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Do your Children Enjoy Visiting the Dentist?

As many of us struggle with visiting the dentist regularly, how can we help our children view the dentist as someone who helps us …. and a dental visit as something to look forward to! Rather than instill negative feelings in our children?

With frequent reports in the media about how a child has a tooth removed in hospital every 10 minutes due to decay it is even more vital that innovative ways are used to get the message across to families and children.

When children first come to see us they usually have no pre-conceived ideas or memories that make them feel anxious. What we have found is that they can quickly learn from the reactions and behaviour of the adults around them and start adopting the same outlook towards dental visits e.g. a degree of anxiety, fear, even an expectation that it will hurt to some degree.

Dr Batavia at Ravenscourt Dental Practice has carefully devised a simple technique to help children and families overcome anxiety and thereby achieve much better dental health.

Empowering your Children when they visit the Dentist

He says “The best thing a parent can do …. if they can…. is to let the child come into the surgery without them, in the presence of a dental nurse and dentist.”

The key is to enable children to start owning the experience and feel that they are in charge of it, so that they can ask the dentist and the nurse questions if they want to.

By encouraging children to hop into the dental chair, we create an opportunity for them to interact and communicate with the dental professionals themselves. Dr Batavia says “they then listen to and communicate with the dentist and nurse, establishing independence as well as familiarity with the dental professionals – and all this leads to easier communication.”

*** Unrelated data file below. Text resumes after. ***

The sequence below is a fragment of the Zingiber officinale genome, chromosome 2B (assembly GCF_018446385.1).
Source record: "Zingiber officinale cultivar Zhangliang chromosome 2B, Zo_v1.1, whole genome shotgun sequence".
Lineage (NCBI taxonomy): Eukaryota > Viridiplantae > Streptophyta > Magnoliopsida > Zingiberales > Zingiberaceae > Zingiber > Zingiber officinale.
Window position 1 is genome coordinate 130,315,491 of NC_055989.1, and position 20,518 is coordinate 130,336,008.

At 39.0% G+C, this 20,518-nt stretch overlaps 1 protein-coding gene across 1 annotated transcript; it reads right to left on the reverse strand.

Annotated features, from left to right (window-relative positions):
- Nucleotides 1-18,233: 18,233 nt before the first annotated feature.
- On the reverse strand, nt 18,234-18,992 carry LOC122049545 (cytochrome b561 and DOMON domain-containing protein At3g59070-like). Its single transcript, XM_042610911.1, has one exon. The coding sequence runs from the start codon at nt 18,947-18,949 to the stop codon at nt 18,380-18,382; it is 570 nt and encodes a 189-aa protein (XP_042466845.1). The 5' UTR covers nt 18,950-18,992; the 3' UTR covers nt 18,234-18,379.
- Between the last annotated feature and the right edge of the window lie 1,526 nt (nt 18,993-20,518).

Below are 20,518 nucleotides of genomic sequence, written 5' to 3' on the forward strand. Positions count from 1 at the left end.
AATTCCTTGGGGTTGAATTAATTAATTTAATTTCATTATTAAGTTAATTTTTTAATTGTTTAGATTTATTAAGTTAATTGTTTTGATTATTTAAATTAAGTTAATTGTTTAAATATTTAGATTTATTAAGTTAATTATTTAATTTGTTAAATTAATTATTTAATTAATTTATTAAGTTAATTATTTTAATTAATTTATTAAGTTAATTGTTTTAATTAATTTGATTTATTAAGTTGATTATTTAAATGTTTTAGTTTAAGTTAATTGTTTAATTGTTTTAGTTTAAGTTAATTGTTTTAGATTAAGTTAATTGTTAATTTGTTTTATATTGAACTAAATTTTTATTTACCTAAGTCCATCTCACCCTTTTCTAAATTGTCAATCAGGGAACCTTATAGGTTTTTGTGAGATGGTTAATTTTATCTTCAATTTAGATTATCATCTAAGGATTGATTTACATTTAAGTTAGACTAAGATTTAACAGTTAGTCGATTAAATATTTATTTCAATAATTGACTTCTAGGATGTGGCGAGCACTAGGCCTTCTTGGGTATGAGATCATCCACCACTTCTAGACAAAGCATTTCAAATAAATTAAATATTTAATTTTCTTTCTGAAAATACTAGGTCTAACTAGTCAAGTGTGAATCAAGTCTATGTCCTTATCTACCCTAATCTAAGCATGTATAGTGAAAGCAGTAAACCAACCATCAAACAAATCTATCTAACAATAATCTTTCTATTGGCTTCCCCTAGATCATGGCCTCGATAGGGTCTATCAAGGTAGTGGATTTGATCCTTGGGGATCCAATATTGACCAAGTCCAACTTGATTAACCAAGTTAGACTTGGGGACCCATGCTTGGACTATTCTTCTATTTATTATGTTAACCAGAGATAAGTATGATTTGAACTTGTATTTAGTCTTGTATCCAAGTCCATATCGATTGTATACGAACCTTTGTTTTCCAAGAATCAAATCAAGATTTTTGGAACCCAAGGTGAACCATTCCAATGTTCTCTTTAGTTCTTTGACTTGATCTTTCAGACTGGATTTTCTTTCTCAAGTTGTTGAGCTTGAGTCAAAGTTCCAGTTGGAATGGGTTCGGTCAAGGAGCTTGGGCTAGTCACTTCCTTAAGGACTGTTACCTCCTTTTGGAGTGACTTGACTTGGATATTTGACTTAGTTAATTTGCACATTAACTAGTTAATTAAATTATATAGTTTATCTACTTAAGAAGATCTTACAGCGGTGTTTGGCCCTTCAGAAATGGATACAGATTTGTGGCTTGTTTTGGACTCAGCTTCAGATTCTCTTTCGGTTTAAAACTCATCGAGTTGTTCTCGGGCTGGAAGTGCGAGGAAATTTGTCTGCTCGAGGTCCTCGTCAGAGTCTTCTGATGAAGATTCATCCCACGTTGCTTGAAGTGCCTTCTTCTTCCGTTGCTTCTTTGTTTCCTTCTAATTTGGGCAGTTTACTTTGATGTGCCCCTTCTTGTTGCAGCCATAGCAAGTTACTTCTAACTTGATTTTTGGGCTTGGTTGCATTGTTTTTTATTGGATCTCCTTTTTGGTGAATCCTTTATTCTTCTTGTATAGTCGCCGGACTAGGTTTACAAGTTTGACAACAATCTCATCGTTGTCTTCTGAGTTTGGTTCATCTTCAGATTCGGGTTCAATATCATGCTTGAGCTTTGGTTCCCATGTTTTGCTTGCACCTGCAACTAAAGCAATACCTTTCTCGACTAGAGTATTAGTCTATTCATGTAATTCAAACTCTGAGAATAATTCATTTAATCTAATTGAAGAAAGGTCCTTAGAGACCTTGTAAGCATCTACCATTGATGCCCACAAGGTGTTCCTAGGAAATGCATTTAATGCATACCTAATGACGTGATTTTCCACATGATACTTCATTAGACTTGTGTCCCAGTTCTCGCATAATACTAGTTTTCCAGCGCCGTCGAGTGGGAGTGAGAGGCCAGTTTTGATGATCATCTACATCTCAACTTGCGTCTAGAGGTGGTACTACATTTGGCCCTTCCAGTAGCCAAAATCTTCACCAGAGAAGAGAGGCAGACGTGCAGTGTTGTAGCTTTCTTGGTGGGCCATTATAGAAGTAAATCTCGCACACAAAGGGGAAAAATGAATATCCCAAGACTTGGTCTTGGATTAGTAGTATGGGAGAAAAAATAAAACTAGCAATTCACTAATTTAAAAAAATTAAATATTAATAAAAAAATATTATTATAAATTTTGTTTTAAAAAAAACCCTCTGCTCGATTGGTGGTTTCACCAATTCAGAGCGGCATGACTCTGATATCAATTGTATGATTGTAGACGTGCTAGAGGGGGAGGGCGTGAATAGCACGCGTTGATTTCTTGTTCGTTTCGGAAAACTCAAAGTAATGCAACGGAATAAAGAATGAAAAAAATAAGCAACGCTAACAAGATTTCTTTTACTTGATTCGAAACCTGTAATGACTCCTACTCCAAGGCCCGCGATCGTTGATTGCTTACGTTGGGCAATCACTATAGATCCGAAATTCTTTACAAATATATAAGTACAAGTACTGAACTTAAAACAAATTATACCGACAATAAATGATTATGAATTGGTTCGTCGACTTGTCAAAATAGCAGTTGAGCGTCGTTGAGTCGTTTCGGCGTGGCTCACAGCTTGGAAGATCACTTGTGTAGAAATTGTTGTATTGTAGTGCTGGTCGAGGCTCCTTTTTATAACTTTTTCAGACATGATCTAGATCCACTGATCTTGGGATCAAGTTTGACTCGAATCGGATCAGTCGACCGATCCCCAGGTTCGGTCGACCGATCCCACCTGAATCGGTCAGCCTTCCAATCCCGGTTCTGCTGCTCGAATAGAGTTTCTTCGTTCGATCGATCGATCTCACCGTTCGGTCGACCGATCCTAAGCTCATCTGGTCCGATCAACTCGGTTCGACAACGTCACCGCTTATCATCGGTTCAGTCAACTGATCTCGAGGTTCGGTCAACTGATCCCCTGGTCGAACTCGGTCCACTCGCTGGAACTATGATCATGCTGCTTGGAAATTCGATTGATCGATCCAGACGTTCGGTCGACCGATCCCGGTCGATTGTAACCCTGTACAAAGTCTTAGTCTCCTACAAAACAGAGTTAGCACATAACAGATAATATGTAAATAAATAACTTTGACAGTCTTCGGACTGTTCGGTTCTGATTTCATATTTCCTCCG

We then get the parents to come back into the surgery so that the child can then tell their parents what advice the dentist has given.

Once the parents are back in the picture we often observe that children revert to not listening. They start ignoring the conversation between the adults as they know their parents will be responsible. So the first step is very important for the child to get a better picture of what will happen and to be more confident with the idea of visiting the dentist.

If the child does require treatment we always discuss treatments with parents first, while the child is in the waiting room playing or reading a book. After a brief discussion we invite the child back in and explain what’s going to happen in a way that’s easy for them to understand.

Our advice to parents is to refrain from using language like “don’t worry it’s not going to hurt”, “Mummy (or Daddy) will be here”. Rather we encourage them to say things like “the dentist will take good care of you and make your teeth better”.

This helps the child to feel more confident, and that they are in charge, and in safe hands. This helps them to continue visiting the dentist and have healthy teeth for a lifetime.

Making better dietary choices is important in the long term for overall as well as dental health, however visiting the dentist for regular check-ups is just as vital to support children throughout their lives.

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